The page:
Friday, December 11, 2009

Cake Time!

I don't have a lot of time right now because I have to get up early to work tomorrow but I wanted to post some photos of the cake I made today. 

It's not really my best work, but the cards were kind of stacked against me.  I think it turned out okay though.  I had used the candied lemons once before, on my grandmas cake back in november:

and I thought they were kind of pretty...and they tasted awesome!  I'll post a neat little tutorial sometime on how to make them.  I've had them turn out really nicely, and I've had them turn out kind of wet and mushy.  But I think I've figured it all out now, and I'll gladly share so no one out there will have to throw away lemons (and waste the hour or so it takes to get them just right).

On to the cake!  It was Dorie Greenspan's recipe for her "Perfect Party Cake"
From Dorie Greenspan’s “Baking: From My Home to Yours”

Makes 12 to 14 servings

For the Cake:
  • 2 1/4 cups cake flour
  • 1 tablespoon baking powder
  • 1/2 teaspoon salt
  • 1 1/4 cups whole milk or buttermilk (both Dorie and I suggest the buttermilk).
  • 4 large egg whites
  • 1 1/2 cups sugar
  • 2 teaspoons grated lemon zest
  • 1 stick (8 tablespoons) unsalted butter, at room temperature
  • 1/2 teaspoon pure lemon extract
Getting Ready: Center a rack in the oven to 350 degrees F. Butter two 9-x-2-inch round cake pans and line the bottom of each pan with a round of buttered parchment or wax paper. Put the pans on a baking sheet.

To Make The Cake: Sift together the flour, baking powder and salt.

Whisk together the milk and egg whites in a medium bowl.

Put the sugar and lemon zest in a mixer bowl or another large bowl and rub them together with your fingers until the sugar is moist and fragrant. Add the butter and, working with the paddle or whisk attachment, or with a hand mixer, beat at medium speed for a full 3 minutes, until the butter and sugar are very light. Beat in the extract, then add one third of the flour mixture, still beating on medium speed. Beat in half of the milk-egg mixture, then beat in half of the remaining dry ingredients until incorporated. Add the rest of the milk and eggs, beating until the batter is homogeneous, then add the last of the dry ingredients. Finally, give the batter a good 2-minute beating to ensure that it is thoroughly mixed and well aerated. Divide the batter between the two pans and smooth the tops with a rubber spatula.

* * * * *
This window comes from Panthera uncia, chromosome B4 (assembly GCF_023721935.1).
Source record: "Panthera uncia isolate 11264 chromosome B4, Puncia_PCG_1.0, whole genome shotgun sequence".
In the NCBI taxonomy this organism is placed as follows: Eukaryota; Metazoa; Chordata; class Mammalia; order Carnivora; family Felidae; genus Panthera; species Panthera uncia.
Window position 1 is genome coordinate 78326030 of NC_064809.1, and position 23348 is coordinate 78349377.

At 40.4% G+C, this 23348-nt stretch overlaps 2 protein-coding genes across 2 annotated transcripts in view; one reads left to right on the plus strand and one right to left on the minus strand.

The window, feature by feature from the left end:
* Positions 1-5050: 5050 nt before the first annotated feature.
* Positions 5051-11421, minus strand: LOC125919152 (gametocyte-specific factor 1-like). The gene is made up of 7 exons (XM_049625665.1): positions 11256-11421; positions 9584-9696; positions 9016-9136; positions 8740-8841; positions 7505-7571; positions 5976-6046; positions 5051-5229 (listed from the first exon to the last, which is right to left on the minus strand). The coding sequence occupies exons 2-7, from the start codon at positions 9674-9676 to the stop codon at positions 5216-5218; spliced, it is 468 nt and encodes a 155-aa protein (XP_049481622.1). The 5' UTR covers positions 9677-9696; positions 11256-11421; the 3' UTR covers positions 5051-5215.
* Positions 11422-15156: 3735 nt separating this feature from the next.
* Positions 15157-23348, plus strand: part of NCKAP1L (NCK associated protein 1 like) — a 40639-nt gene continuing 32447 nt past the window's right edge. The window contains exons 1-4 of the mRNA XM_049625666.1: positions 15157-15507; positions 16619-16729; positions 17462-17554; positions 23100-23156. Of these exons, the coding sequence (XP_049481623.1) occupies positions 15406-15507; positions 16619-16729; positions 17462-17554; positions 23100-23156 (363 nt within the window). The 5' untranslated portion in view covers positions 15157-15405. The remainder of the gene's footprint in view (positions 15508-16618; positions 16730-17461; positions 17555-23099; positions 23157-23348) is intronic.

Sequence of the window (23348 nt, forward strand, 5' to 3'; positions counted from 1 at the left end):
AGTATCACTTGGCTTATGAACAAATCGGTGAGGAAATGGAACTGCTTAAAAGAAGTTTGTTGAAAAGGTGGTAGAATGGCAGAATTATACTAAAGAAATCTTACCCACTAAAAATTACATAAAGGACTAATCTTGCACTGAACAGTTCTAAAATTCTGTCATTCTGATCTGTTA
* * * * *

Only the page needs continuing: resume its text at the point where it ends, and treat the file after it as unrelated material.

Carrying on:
Bake for 30 to 35 minutes, or until the cakes are well risen and springy to the tough – a thin knife inserted into the centers should come out clean. Transfer the cakes to cooling racks and cool for about 5 minutes, then run a knife around the sides of the cakes, unmold them and peel off the paper liners. Invert and cool to room temperature right side up. (The cooled cake layers can be wrapped airtight and stored at room temperature overnight or frozen for up to 2 months.)

The frosting was a simple buttercream.  I chose to go with my own recipe instead of Dorie's.  I'm sure her's is great, I just was pressed for time and wanted something easy, reliable, and familiar.  ...and I know what it tastes like.  It's good!

  • 2 c. crisco (not butter flavored)
  • 1 2lb bag powdered sugar
  • Pure lemon extract, to your taste
  • Pure vanilla extract, to your taste
  • Enough water to get the right consistancy.  Start with a few tablespoons.
1. Cream the crisco and the extracts for a minute or so until they're well mixed and the crisco is smooth. 

2.  Add the powder sugar a little at a time, Adding water as neccessary.  Do this until you get your desired consistancy of frosting.

The filling of the cake was also really simple.  I took some raspberry preserves, probably about a half a cup and mixed it with Chambord liqueor in a small saucepan.  I heated it until the preserves were smooth enough to spread on the cake.   This part was my favorite!  Chambord spiked jelly sounds like a pretty nice breakfast to me!

Well I'm off to bed... Tomorrow I'll tell you all about how I came home from the bridal shower deal and made my husband a huge pot of Jambayala at 11:00pm.  He plays chess for his work team on Friday nights and doesn't get home until late, and he's been talking about jambayala forever, so I thought...  How hard could it be?  It's actually a really quick and tasty recipe! And he gave it an A+, which is unusual! 


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